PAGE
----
Successful Parenting Strategies for Gifted Kids


All parents hope their children will be successful in life. It is no different for parents of gifted children. The difference lies in the fact that parents of gifted children have fewer resources to guide them along the way. One of the first challenges these parents face is talking to their child about what it means to be gifted. At times, gifted kids receive mixed messages from adults that can lead to confusion about who they are and how the role of giftedness should affect them.

Parents must be diligent in explaining that it is simply a matter of being ‘different’; not ‘better than’. They may be ‘better at’ some things, but this isn’t necessarily the road to success. As Dr. Jim Delisle points out, “For gifted children, the difference is often the distinction between agemates and peers.” Parents can impress upon their child that age becomes less important as they grow older.  Gifted children must understand that ‘intelligence’ is only one part of who they are.

Interestingly, parents of gifted children soon learn that what isn’t said may be just as important as what is said. Parents are role models and should not say anything they don’t want repeated. It can make for very awkward situations outside the family especially when young intelligent children have not yet learned social protocols due to asynchronous development. Unreasonable expectations place heavy burdens on these kids. Even undeserved praise can be confusing. Dr. Peter Flom wisely observed, “Avoid making the child’s worth a function of how gifted they are.”

Parents need to strike a balance in knowing the difference between pushing and encouragement. Gifted children have abilities to accomplish many things, but still need the guidance afforded by their parents.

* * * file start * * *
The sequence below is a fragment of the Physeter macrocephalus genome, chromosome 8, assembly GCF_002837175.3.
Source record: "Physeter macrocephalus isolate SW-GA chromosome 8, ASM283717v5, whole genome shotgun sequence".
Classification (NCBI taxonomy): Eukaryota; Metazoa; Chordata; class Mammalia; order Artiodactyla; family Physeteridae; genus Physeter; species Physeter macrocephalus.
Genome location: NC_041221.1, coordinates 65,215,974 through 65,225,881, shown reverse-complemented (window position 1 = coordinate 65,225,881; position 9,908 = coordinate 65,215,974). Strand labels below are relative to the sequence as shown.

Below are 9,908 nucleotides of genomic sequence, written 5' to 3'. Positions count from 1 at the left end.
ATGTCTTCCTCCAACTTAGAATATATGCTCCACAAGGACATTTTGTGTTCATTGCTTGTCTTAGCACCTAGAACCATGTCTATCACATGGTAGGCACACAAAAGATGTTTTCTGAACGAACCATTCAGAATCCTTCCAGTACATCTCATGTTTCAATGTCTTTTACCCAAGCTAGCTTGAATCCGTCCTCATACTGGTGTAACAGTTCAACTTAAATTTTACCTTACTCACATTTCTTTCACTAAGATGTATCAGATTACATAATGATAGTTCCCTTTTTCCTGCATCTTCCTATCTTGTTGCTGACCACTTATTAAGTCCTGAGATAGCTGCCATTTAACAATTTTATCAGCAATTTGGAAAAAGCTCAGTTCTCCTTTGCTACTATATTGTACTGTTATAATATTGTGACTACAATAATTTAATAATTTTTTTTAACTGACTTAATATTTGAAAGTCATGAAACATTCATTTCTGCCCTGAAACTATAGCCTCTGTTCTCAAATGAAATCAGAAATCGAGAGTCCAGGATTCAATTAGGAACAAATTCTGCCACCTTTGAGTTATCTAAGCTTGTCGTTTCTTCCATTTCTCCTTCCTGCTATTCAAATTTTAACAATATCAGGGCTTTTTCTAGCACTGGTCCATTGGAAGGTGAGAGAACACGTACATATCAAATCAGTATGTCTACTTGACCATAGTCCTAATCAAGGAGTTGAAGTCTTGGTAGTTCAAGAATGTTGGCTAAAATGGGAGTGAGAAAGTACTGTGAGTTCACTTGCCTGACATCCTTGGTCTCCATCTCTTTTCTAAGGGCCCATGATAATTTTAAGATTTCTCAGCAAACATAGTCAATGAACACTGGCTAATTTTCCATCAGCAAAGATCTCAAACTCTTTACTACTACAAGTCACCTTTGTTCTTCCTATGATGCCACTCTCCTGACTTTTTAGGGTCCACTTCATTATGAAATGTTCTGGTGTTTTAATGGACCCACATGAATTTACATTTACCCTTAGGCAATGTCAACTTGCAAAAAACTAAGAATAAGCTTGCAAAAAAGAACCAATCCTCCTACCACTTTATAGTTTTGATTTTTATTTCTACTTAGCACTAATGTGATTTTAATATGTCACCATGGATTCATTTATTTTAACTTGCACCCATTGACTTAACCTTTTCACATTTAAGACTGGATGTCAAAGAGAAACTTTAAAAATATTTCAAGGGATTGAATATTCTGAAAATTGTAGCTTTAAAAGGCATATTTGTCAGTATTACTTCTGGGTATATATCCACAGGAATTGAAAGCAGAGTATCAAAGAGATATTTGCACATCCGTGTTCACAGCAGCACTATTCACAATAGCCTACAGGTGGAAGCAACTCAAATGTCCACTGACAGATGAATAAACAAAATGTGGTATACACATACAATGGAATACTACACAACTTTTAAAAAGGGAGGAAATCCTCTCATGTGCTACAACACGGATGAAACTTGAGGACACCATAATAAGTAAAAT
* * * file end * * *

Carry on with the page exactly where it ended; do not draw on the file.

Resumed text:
To provide a nurturing environment for their gifted child, parents should place value in being present in their child’s life ~ quality and quantity. Nurturing doesn’t need to be expensive; it simply needs to be a priority in parenting. A gifted kid needs to feel valued as a person rather than for what they do.

What’s the best way to approach a child’s teacher about giftedness? Teachers appreciate being given resources they can explore on their own. Few of them ever receive coursework in college or professional development in gifted education. Parents should also attempt to learn all they can about giftedness and the language of education so they are prepared when they do talk to teachers.

More than in any past generation, resources are beginning to become more easily available for parents of gifted children. Taking the time to learn all they can, find and network with other parents, and being present in their child’s life all can work together to raise a happy and successful gifted kid. A transcript of this chat can be found at Storify.




Global #gtchat Powered by the Texas Association for the Gifted and Talented  is a weekly chat on Twitter. Join us Tuesdays at 8E/7C/6M/5P in the U.S. and Wednesdays at 13.00 NZST/11.00 AEST/Midnight UK  to discuss current topics in the gifted community and meet experts in the field. Transcripts of our weekly chats can be found at Storify. Our Facebook Page provides information on the chat and news & information regarding the gifted community. Also, checkout our Pinterest Page and Playlist on YouTube.

Head Shot 2014-07-14  About the author: Lisa Conrad is the Moderator of Global #gtchat Powered        by TAGT and Social Media Manager of the Global #gtchat Community. She is a longtime  advocate for gifted children and also blogs at  Gifted Parenting Support. Lisa can be contacted at:


Parenting Gifted Kids: Tips for Raising Happy & Successful Gifted Children (Amazon)

Some Children are Extra Sensitive to Parenting Style, Bad & Good 

When Gifted Kids Don’t Have All the Answers: How to Meet Their Social & Emotional Needs (Amazon)

A Parent’s Guide to Gifted Children (Amazon)

Effective Strategies for Developing Self-esteem in Your Gifted Child

Tips for Parenting and Educating The Gifted Child

How Parents of Talented Children Hold the Line between Supporting and Pushing

Developing Social Skills in Gifted Children

Parenting for High Potential (pdf) (Spring 2016)

Parenting Gifted Children (pdf) (Chapter 10)

Some Do’s & Don’ts for Raising Your Gifted Kids

Cybraryman’s Gifted: Parenting Page 

Hoagies Gifted Education Page 

SENG Gifted 

Gifted Parenting Support 

Shared Solutions 

Texas Association for the Gifted and Talented 

National Association for Gifted Children 

Duke TIP 

Davidson Institute 

Bright Not Broken 

40 Sites to Bookmark If Your Child is Gifted 

Photo courtesy of Pixabay  CC0 Public Domain

Graphic courtesy of Lisa Conrad.

Posted on November 15, 2016, in gifted and talented. Bookmark the permalink. Leave a comment.

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